- Early childhood care and education (Entry/Establishment ○ Financial operation ○ Quality of teaching and learning ○ Equitable access ○ Quality assurance, monitoring and accountability)
- Primary and secondary education (Entry/Establishment ○ Financial operation ○ Quality of teaching and learning ○ Equitable access ○ Quality assurance, monitoring and accountability)
- Tertiary education (Entry/Establishment ○ Financial operation ○ Quality of teaching and learning ○ Equitable access ○ Quality assurance, monitoring and accountability)
The Registration of Private Schools Ordinance 1962 defines private schools from ECCE to secondary education as an institution which is “run by a person or body of persons, not being the Government or a local council for the purpose of imparting organized instruction to ten or more children at a time” (Article 2. Definitions). The regulation does not include any institution which has been recognized by the government or a Board of Intermediate and Secondary Education or other prescribed authority.” No private school shall be established or run except in accordance with the provisions of this Ordinance.
In tertiary education, the Private University Act 2010 provides the legal framework for private universities and states that any person, body of persons or philanthropic organizations can establish an institution, and in 2010 under the Foreign university, its branches or study centres operating Rule 2014, foreign universities, their branches and joint venture initiatives with local universities or investors could establish institutions.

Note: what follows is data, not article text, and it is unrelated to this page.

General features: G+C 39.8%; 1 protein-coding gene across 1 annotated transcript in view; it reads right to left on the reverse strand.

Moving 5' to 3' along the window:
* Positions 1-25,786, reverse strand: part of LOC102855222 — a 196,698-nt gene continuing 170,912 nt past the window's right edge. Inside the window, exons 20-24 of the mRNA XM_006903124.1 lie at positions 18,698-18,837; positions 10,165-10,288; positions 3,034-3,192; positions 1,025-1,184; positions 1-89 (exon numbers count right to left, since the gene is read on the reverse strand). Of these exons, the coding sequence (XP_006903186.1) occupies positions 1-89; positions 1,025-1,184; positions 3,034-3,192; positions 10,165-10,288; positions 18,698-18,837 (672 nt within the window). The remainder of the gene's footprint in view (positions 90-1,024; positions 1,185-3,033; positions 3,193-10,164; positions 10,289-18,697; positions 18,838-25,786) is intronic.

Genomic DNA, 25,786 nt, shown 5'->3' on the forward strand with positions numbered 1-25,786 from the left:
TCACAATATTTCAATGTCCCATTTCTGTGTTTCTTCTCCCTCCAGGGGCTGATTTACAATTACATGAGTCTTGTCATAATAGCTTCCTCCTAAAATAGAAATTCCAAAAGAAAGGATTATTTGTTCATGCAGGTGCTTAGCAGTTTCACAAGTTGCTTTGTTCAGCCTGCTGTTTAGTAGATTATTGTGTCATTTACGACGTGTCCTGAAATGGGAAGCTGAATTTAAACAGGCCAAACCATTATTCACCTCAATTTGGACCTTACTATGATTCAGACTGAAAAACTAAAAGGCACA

With one of the largest education systems in the world, Bangladesh has 25 types of primary schools with a range of ownership, management and financing. The structure of education system in Bangladesh consists of 5 years of primary education (grades 1– 5), 3 years of junior (or lower) secondary education (grades 6–8), 2 years of secondary education (grades 9–10), and 2 years of senior or higher secondary education (grades 11–12). From the last year of pre-primary education until the end of primary education, state or government schools are free and compulsory. Slightly less than half of primary schools are state schools which are owned, financed and operated by the government, and include three types of schools: government primary schools (GPS, 38,916 schools), newly nationalized primary schools (NNPS, 26,613 schools) and experimental schools (64 schools). Newly Nationalized Primary Schools (NNPS) were once privately established and categorized as registered non-government primary schools (RNGPS, 280 schools), but since 2013 RNGPS have been nationalized, and NNPS will be categorized as GPS.